Nature’s constant and silent lesson to accept the season of life that you are in…

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Today after work, I took down my Christmas tree. I know, it’s January 23rd, and for some of you that’s a ridiculously long time to keep the tree up. Aside from the fact that the ‘true meaning of Christmas’ can’t be confined within one single day, and should be celebrated in our hearts all year around, I also happen to live in a 10th floor flat / apartment, and therefore enjoy a relative degree of anonymity and don’t have to worry about what my neighbours think, as they can’t see into my living room! And furthermore, I have felt the need and desire to hold on to the cosiness of the Christmas and festive season for as long as I can due to the fact that it’s mid-January and in my part of the world we’ve been experiencing snow days and the kind of weather that makes you want to hibernate, but alas, work beckons and necessitates leaving the house. So to have a cosy Christmassy space has been a comfort to me, as I hide away from the wind and the rain. I am someone who keeps my fairy lights up all year round, the soft yellow-white ones that add a little touch of comfort to the atmosphere of my home…

However, today was the day to take the Christmas tree down, pack it away in its box and begin to take the decorations down too. I found myself feeling a little ‘blue’ as it were, because although January, a new month, season and year has begun, the dark days and nights have not yet lifted, which makes it harder to say goodbye to the lights and colours and enchantment of Christmastime. 

I am fortunate enough to now live in a city where every January there is a musical festival running from around 19th January to 4th February, with several live music events, many of which are free to attend, attracting talent not only from home, but also internationally. It is a real cultural ‘pick me up’ during the dark and damp start of the year that we often experience. As I put my tree away I had some music playing in the background to remind me of this, by way of encouragement. I also reminded myself of the One Constant Source in Life, that Is God. And I found myself contemplating the lessons that nature, with unswerving regularity teaches us with every passing season and year of life: to accept the season of life that we are in. When I think about it, I realise that with the changing of seasons comes a blossoming, and flourishing like the leaves on a tree, that then wither and perish (you may relate to my reference here), giving way once more to new life, to seasons of waiting, of growth and of blossoming and fading as the cycle continues. There is struggle in nature, but not the same ‘fight’ that we humans often inflict upon ourselves. There is a silent, constant acceptance of this natural change, as one season fades or bursts vibrantly into the next, inhabiting its space in time for what it is…something that too, in its time, will pass and change once more.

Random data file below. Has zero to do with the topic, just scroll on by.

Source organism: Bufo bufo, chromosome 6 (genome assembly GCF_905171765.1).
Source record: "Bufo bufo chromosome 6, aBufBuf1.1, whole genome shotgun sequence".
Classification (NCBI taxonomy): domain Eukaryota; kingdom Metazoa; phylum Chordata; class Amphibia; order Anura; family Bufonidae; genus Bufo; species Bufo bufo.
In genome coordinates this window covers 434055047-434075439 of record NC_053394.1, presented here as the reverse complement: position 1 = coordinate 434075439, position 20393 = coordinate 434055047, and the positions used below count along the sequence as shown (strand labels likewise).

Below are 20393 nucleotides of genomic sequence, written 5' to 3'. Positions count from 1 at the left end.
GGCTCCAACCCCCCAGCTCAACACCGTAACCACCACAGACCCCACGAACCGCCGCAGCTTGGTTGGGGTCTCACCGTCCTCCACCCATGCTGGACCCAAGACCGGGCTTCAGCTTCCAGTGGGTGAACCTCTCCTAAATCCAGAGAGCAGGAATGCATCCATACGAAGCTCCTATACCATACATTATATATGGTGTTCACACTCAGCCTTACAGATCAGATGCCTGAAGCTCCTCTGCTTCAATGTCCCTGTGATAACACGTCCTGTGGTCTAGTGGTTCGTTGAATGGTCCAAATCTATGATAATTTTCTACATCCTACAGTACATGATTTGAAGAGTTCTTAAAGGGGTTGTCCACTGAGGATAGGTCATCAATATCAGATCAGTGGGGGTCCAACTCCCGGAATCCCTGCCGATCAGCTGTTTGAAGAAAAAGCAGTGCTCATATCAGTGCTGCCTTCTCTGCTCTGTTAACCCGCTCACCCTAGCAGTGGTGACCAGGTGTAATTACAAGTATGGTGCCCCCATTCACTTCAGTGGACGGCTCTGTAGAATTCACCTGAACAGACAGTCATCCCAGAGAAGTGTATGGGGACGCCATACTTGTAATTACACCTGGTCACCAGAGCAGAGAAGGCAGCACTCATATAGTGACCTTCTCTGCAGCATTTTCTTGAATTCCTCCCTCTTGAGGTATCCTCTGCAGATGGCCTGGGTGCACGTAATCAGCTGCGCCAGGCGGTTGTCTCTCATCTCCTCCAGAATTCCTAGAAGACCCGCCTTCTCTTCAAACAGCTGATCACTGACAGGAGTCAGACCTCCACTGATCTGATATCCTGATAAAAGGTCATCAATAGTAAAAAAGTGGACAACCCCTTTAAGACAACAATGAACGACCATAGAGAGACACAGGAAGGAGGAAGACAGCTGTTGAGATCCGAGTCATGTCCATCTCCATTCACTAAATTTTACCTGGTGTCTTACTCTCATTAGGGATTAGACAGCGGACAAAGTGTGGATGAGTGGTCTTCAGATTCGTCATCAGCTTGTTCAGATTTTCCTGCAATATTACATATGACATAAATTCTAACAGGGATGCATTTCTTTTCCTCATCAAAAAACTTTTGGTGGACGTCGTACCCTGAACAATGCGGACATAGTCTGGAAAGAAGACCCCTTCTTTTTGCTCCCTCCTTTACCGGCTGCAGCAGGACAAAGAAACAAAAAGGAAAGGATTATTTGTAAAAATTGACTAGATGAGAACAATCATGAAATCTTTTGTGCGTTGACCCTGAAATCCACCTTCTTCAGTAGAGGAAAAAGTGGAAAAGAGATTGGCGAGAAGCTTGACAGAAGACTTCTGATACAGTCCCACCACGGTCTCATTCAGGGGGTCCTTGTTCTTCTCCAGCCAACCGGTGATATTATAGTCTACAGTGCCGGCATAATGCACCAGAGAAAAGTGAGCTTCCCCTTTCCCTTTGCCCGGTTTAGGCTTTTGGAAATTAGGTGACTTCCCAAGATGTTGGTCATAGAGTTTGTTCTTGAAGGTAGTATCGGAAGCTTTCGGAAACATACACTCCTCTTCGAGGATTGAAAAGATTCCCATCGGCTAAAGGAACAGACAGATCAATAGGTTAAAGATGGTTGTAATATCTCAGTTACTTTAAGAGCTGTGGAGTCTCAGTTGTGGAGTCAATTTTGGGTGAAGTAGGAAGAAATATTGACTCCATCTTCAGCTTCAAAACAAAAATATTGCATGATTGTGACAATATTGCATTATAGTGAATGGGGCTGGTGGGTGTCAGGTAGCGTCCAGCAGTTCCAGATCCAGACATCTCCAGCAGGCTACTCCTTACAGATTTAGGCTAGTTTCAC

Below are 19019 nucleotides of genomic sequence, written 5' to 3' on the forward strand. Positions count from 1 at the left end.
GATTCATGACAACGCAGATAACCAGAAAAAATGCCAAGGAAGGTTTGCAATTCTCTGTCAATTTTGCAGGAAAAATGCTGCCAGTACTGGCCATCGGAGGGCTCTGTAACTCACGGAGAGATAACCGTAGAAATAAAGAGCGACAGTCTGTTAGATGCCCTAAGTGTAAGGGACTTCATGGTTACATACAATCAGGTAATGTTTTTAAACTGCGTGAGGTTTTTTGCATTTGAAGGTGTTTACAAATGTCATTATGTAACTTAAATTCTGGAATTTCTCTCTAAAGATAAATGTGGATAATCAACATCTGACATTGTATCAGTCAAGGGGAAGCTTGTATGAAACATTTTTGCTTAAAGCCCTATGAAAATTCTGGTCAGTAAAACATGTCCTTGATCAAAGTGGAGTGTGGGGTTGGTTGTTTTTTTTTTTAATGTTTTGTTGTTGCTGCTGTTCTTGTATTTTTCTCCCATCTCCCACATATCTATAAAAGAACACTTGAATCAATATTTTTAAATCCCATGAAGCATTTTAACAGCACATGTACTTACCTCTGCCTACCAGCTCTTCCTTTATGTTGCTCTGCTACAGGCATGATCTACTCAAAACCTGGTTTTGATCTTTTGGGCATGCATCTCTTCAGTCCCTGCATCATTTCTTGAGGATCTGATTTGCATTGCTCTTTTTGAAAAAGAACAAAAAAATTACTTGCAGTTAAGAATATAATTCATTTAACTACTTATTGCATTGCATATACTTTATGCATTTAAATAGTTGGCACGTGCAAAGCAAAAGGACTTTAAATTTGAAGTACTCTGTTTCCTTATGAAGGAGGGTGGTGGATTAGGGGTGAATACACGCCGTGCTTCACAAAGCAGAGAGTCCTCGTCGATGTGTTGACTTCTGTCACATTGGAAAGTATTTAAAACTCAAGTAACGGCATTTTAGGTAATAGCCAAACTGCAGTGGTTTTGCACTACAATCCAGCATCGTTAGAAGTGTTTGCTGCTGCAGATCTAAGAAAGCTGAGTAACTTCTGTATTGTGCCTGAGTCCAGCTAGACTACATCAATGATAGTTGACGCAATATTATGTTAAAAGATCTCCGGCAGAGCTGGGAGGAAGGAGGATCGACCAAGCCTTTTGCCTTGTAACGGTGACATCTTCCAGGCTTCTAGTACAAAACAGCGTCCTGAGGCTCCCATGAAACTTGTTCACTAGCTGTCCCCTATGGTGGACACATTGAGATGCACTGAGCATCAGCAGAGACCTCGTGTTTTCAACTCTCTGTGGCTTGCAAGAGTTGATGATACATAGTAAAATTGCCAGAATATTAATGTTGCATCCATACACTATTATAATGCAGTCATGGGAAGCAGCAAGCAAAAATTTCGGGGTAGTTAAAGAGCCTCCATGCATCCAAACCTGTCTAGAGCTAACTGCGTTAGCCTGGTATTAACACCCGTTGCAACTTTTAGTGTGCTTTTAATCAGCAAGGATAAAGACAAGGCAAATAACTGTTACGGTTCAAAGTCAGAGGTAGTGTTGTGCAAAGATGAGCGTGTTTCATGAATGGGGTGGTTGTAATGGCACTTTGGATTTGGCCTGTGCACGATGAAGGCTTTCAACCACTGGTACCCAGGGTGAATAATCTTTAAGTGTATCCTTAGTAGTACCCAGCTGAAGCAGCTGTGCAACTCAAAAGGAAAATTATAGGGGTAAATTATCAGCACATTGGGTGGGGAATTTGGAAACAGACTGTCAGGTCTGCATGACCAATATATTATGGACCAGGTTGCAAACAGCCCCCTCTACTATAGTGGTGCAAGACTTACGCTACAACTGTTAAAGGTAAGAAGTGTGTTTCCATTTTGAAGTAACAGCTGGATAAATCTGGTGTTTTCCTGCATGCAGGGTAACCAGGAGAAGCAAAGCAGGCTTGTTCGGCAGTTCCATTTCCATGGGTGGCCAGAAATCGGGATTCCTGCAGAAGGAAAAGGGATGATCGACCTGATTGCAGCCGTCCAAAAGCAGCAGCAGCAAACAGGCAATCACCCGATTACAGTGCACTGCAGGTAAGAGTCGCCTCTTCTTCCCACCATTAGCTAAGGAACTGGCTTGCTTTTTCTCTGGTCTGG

And this is a lesson for me, for us, as well. One that it seems, every few months, we need reminded of, perhaps because we are so slow to learn. Life has seasons of joy and sorrow, and although we may enjoy one season more than another, we must let things unfold and take their course by accepting the season that we are in. Perhaps you are grieving, and your only comfort is that this too will pass. Or maybe you have experienced a wonderful season and want desperately to hold on to it for fear of change or disappointment or boredom, or the unknown. Let it open up and bloom into the fullness of life for such a time as this. And make it your priority to learn how to be rooted and built up, standing firm in season, accepting and being present in the life you are living now, knowing that things will inevitably change, but making the most of each precious moment, learning your deep lessons, and creating precious memories along the way…

 

4 thoughts on “Nature’s constant and silent lesson to accept the season of life that you are in…”

  1. I love all the seasons. They each bring something special to my table of life. Now 62, I have learned not to rush through the year, because time passes at its own pace, and delightfully so. We miss enough as it is, and rushing doesn’t help. I want to remember. Working with people who have lost their ability to remember once precious moments has been a huge reminder that once it’s gone, its gone!

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    1. Hi, thanks so much for your insights. I hope to be able to learn and implement these myself but it’s a journey, isn’t it….I think it’s lovely what you have written. P.S. You’re my 100th follower – so I hope you don’t mind if I post about that 🙂 Thanks again. xx

      Liked by 1 person

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